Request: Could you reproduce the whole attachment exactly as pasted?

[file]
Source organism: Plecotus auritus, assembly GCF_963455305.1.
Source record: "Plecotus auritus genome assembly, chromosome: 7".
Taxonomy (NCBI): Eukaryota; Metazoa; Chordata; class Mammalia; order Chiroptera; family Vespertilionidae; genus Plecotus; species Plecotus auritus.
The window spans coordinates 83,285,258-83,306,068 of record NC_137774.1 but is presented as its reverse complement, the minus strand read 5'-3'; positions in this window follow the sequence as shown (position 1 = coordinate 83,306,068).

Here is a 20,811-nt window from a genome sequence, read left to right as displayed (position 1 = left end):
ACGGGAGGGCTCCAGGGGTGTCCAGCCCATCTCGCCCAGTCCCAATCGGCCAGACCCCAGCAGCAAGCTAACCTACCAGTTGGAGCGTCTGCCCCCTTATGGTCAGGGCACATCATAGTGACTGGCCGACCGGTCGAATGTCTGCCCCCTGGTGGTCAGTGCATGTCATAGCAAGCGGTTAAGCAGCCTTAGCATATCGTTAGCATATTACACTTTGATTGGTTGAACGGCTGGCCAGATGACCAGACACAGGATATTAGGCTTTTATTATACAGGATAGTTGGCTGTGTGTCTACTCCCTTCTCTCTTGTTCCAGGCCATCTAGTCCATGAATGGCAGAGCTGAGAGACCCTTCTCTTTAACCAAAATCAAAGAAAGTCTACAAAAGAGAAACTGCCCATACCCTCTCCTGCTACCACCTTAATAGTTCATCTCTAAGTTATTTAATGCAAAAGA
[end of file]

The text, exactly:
Source organism: Plecotus auritus, assembly GCF_963455305.1.
Source record: "Plecotus auritus genome assembly, chromosome: 7".
Taxonomy (NCBI): Eukaryota; Metazoa; Chordata; class Mammalia; order Chiroptera; family Vespertilionidae; genus Plecotus; species Plecotus auritus.
The window spans coordinates 83,285,258-83,306,068 of record NC_137774.1 but is presented as its reverse complement, the minus strand read 5'-3'; positions in this window follow the sequence as shown (position 1 = coordinate 83,306,068).

Here is a 20,811-nt window from a genome sequence, read left to right as displayed (position 1 = left end):
ACGGGAGGGCTCCAGGGGTGTCCAGCCCATCTCGCCCAGTCCCAATCGGCCAGACCCCAGCAGCAAGCTAACCTACCAGTTGGAGCGTCTGCCCCCTTATGGTCAGGGCACATCATAGTGACTGGCCGACCGGTCGAATGTCTGCCCCCTGGTGGTCAGTGCATGTCATAGCAAGCGGTTAAGCAGCCTTAGCATATCGTTAGCATATTACACTTTGATTGGTTGAACGGCTGGCCAGATGACCAGACACAGGATATTAGGCTTTTATTATACAGGATAGTTGGCTGTGTGTCTACTCCCTTCTCTCTTGTTCCAGGCCATCTAGTCCATGAATGGCAGAGCTGAGAGACCCTTCTCTTTAACCAAAATCAAAGAAAGTCTACAAAAGAGAAACTGCCCATACCCTCTCCTGCTACCACCTTAATAGTTCATCTCTAAGTTATTTAATGCAAAAGA